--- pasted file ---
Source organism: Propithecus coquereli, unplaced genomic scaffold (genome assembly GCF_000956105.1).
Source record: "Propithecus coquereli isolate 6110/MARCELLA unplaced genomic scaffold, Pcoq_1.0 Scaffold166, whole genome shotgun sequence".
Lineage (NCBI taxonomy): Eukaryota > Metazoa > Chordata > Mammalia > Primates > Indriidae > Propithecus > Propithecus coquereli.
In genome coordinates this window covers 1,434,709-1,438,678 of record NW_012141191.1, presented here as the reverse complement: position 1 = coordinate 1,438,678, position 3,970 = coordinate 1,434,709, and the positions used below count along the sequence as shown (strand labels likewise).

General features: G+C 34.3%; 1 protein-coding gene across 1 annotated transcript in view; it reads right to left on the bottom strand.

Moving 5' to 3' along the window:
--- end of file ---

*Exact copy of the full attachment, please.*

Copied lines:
Source organism: Propithecus coquereli, unplaced genomic scaffold (genome assembly GCF_000956105.1).
Source record: "Propithecus coquereli isolate 6110/MARCELLA unplaced genomic scaffold, Pcoq_1.0 Scaffold166, whole genome shotgun sequence".
Lineage (NCBI taxonomy): Eukaryota > Metazoa > Chordata > Mammalia > Primates > Indriidae > Propithecus > Propithecus coquereli.
In genome coordinates this window covers 1,434,709-1,438,678 of record NW_012141191.1, presented here as the reverse complement: position 1 = coordinate 1,438,678, position 3,970 = coordinate 1,434,709, and the positions used below count along the sequence as shown (strand labels likewise).

General features: G+C 34.3%; 1 protein-coding gene across 1 annotated transcript in view; it reads right to left on the bottom strand.

Moving 5' to 3' along the window: